Coronavirus recovery gives Leeds chance to make motorway city greener - Labour MP Alex Sobel

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In the 1970s Leeds was to become the ‘Motorway City’ and the car has since reigned supreme.

The coronavirus recovery presents a major opportunity to rebuild a greener, cleaner future. But there are major dangers and pitfalls to overcome.

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The most popular measure was: “We recommend that extensive positive action is taken to make the use of private cars a last resort for transportation.”

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Labour MP Alex Sobel represents Leeds North West. Picture: Tony JohnsonLabour MP Alex Sobel represents Leeds North West. Picture: Tony Johnson
Labour MP Alex Sobel represents Leeds North West. Picture: Tony Johnson

And what a step change that would be for a city that can only be reliably navigated with the use of a car.

Our de-regulated bus service is too expensive and unreliable, our cycle infrastructure is growing but still insufficient, pedestrians still feel inferior, and it is well known that we are the largest city in Europe without a mass transit system.

It is, therefore, vital that this conversation is not about ‘having a go’ at the driver.

We must accept that car travel is the inevitable consequence of decades long failure to address mobility.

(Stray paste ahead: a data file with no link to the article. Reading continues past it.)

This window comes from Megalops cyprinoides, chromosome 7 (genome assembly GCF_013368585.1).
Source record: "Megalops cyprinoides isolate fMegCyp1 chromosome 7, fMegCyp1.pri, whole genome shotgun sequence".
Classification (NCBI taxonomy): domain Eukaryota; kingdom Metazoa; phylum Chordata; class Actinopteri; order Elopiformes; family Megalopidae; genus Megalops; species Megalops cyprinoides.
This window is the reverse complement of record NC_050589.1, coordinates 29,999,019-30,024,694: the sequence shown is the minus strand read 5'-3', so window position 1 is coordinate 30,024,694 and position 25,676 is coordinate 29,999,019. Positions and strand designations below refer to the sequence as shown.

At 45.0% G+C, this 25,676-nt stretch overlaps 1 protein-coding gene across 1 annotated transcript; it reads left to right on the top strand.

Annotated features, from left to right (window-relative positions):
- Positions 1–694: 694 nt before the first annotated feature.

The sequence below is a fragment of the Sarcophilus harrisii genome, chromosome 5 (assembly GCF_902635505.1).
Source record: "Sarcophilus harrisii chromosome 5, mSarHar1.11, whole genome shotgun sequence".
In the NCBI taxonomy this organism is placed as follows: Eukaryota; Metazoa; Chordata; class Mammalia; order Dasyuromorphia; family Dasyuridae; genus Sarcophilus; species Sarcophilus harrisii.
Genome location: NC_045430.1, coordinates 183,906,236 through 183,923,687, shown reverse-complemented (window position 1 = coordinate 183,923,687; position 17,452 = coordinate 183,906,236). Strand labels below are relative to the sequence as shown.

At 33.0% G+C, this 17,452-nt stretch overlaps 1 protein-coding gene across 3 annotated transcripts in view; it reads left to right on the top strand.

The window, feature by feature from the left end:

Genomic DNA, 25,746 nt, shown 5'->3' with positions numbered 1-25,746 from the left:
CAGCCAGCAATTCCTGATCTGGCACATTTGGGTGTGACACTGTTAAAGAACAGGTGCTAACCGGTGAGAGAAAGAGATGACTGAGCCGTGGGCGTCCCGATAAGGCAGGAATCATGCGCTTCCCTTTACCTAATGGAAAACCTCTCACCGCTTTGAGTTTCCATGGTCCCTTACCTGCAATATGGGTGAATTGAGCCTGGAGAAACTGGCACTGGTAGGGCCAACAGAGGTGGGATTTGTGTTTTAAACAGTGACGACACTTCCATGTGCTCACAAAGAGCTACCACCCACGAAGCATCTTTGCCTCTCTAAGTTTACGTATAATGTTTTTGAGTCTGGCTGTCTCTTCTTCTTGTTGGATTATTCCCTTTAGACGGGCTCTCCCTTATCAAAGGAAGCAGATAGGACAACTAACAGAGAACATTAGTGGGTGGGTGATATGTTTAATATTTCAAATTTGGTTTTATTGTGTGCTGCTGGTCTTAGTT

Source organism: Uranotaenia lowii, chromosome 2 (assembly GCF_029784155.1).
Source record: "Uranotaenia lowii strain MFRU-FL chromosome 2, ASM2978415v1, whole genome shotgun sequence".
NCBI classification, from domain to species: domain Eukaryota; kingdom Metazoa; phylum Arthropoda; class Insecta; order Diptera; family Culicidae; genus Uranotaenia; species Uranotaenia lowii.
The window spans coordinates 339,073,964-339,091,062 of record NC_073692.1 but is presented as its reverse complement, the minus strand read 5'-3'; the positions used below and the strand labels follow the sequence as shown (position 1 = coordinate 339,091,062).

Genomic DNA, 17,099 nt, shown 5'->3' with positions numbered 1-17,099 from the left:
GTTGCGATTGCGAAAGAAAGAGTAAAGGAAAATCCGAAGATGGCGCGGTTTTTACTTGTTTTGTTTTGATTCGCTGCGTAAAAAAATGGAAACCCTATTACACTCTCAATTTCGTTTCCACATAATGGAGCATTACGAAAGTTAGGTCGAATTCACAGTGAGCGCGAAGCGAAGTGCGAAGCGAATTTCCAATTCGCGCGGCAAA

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It must be as easy as possible for everyone to be able to jump on public transport, or on their bike, and breeze into work. Not out of a sense of duty or climate guilt but because it is easier, faster and cheaper.

None of the measures to transform our city are free and I will be doing all I can in Westminster to push the Government for the funding promised in the Tory manifesto. But local finance is key.

The Clean Air Zone is a measure to incentivise cleaner vehicles whilst raising some of the funds necessary to put in place key infrastructure. It will only charge heavy vehicles and taxis, but the technology can later include other vehicles.

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The citizens jury felt that a key measure was to introduce a congestion charge to Leeds.

London has shown if you have alternative transport options that a congestion charge can have a key impact on air quality.

In Nottingham, the council introduced a City Centre Car Parking Levy which reduced business commuting and provided funds which helped build the tram.

A Congestion Charge will help provide funds needed for alternatives and, alongside other measures like bus franchising, could transform our transport options and air quality.

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The Clean Air Zone will provide the infrastructure to make this much needed radical change a reality.

Lockdown has brought change of its own. The council, as the first line of defence, has seen its financial health plummet.

As people go back to work, will we have a major issue of trust in the safety of our public transport?

Home working has made our cities air quality alpine-fresh. This noticeable change is proof of the importance of a Clean Air Zone for when normality resumes, but will our recent low NO2 readings allow our Government, who have done nothing but frustrate the process so far, another easy excuse to delay again?

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I urge every Leeds citizen reading this to join with me and demand better for ourselves and our children.

Covid-19 will bring change, we must make sure it is for the better.

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Laura Collins, editor